Former Central standout J.D. McKissic returns home to face Auburn

rblack@ledger-enquirer.comSeptember 4, 2013 

AUBURN, Ala. — When Gus Malzahn left Arkansas State for Auburn last December, J.D. McKissic wasn’t hurt.

He wasn’t disappointed or angry, either. Instead, he understood Malzahn was just doing what was best for him. It was far from a selfish move, McKissic said.

It’s just the way college football operates in the 21st century.

“It’s hard to have to learn another offense again and trying to start to learn things about your position, but it’s a business,” the redshirt sophomore receiver said. “You’ve got to be able to move on.”

Malzahn’s exit wasn’t even the first coaching change McKissic had dealt with in his two years in Jonesboro, Ark., up to that point. Mirroring what Malzahn would do just one year later, Hugh Freeze coached the Red Wolves to a Sun Belt Conference title in 2011 before accepting the same position at Ole Miss.

During his weekly press conference on Tuesday, Malzahn said he still keeps in touch with “a few” of Red Wolves. McKissic isn’t one of them. He couldn’t recall speaking with Malzahn since took over the Tigers’ program. It was the same story with Freeze.

It’s not as if McKissic was different. He said he doesn’t keep up with how the Rebels or Tigers are doing unless he comes across them by accident.

“If (I’m) watching TV and they’re on, I’ll watch the game,” he said.

A lot of eyes will be trained on McKissic this Saturday — and rightly so. What he did last season proved he wasn’t only one of the top receivers in the Sun Belt, but among the best in the country. He was named the Sun Belt Conference’s Freshman of the Year after hauling in 103 receptions for 1,022 yards and five touchdowns. His receptions were the most of any freshman receiver in the nation.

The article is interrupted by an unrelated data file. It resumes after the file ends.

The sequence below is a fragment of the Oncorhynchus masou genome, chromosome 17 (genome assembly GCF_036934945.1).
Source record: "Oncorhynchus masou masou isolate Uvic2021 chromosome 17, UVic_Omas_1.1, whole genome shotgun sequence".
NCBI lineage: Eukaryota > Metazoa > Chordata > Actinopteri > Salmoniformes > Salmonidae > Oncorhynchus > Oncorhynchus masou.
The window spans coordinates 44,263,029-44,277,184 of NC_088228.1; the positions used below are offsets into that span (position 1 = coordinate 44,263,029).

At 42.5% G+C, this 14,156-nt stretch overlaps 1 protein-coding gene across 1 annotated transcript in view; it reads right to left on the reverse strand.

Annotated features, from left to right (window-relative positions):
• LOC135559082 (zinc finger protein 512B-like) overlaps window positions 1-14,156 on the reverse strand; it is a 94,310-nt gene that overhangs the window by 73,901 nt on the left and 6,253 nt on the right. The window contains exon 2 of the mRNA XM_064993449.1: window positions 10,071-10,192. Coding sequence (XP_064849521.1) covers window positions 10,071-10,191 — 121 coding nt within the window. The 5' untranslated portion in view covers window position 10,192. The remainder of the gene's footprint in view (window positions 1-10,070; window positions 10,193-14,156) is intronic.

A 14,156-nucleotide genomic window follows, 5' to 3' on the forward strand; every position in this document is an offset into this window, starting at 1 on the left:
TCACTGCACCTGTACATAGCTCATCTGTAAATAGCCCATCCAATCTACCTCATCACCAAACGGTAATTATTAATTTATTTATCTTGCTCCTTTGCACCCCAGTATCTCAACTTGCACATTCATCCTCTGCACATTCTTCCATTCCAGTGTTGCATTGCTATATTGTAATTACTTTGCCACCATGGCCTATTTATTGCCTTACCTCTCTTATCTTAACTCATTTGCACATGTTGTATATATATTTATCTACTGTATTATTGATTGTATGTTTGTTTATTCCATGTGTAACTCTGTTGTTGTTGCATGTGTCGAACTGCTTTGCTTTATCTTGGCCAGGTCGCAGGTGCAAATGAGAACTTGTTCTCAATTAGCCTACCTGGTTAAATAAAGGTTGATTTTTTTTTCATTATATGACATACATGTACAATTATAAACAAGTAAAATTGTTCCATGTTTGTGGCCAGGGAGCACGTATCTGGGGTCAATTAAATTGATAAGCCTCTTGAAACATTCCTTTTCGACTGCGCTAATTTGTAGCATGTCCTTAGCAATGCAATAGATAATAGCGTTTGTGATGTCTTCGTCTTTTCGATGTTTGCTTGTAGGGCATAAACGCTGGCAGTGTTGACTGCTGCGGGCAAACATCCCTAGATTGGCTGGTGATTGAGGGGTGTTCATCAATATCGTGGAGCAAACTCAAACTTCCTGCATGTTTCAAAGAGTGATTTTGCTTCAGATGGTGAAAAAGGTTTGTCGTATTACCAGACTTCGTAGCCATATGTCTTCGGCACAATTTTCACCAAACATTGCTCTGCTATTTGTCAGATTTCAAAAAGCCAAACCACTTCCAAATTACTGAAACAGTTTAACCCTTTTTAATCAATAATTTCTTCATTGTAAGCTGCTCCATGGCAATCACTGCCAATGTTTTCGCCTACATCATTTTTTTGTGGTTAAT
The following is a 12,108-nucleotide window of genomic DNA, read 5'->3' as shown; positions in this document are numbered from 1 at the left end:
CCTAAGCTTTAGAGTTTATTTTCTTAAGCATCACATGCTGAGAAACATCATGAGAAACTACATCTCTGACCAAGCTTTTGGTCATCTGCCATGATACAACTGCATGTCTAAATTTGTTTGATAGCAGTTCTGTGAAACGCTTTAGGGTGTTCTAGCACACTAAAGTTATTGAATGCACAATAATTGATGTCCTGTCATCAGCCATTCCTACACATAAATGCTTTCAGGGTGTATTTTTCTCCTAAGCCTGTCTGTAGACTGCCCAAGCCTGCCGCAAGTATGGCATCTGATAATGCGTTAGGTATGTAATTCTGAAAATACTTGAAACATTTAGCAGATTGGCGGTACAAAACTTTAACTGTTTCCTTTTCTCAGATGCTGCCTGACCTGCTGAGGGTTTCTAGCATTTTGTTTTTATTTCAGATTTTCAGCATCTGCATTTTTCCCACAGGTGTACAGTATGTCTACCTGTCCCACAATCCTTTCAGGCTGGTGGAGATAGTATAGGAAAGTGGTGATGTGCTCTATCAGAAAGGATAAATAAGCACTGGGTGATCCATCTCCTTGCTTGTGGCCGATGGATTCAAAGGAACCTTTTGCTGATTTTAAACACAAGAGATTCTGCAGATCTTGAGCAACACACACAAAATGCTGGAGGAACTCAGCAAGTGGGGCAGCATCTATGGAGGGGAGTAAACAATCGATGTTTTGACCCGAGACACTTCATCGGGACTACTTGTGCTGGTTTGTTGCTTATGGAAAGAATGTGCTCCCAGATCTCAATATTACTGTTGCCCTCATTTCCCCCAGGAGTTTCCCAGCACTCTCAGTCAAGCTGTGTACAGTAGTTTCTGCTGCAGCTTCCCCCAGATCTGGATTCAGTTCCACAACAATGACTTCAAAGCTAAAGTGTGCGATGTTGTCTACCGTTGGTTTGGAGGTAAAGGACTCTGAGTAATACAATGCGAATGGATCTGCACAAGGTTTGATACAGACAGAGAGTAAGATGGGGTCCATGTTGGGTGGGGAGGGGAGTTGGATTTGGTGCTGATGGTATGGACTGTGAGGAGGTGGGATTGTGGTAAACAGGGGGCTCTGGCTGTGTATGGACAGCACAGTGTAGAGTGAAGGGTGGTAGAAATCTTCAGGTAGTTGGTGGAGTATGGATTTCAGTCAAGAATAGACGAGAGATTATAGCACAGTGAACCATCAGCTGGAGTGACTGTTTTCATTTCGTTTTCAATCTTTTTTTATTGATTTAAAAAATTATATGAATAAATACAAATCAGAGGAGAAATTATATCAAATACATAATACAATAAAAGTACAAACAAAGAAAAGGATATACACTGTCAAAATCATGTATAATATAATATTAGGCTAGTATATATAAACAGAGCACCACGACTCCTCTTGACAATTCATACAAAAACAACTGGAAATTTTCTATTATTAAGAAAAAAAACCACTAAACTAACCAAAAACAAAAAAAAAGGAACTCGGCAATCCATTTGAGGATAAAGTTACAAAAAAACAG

Gallery: Former Central standout J.D. McKissic through the years

Without the benefit of a redshirt, however, McKissic believed last season’s success wouldn’t have happened. When he first set foot on campus, he was overwhelmed making the transition from high school to college.

“I talked to the coaches, and they had tried to get me to learn the offense,” he said, “but there were just too many signals and I just couldn’t soak it all in. So I took a redshirt.”

Working with the scout team and getting mental reps — as well as being able to watch the Red Wolves’ more experienced receivers from the sidelines – were the most important factors that aided his stellar 2012 season.

Given his robust receiving numbers, many would be surprised to learn he wasn’t offered by any major Division I school. The Phenix City native isn’t undersized — he stands 5-foot-11 and weighs 193 pounds. He was an all-purpose threat at Central High School, catching 25 passes for 571 yards and six touchdowns, rushing for 411 yards and returning 22 kicks for another 486 yards.

Why the lack of interest?

“I don’t know,” McKissic said. “It might have been an exposure thing. Maybe I wasn’t getting as much as I should have got in high school. I guess (bigger schools) just didn’t want to take a chance on me.”

Growing up a fan of the Troy Trojans since his older brother Bryant played there, McKissic was crestfallen the Trojans — as well as other Division I programs in bigger conferences — never gave him a look. He won’t be an afterthought this weekend, though, since Malzahn is obviously well-aware of his abilities.

“J.D.'s a phenomenal player,” Malzahn said. “He's great with the ball in his hands. He's a receiver who has running back skills. A big-time playmaker.”

As long as the Red Wolves keep getting him the ball, they won’t have to worry about McKissic continuing to make explosive plays. Yes, every catch he makes helps the team. But it also satisfies McKissic’s inner drive, one of showing top-level teams what they missed out on.

Those schools will have to settle for watching him from afar.

“I’m the type of guy that likes to come from the bottom and make it to the top,” he said. “So that motivated me a lot, just thinking about why these teams didn’t take a chance on me. It’s a loss for them, but I’m glad to be here at Arkansas State.”

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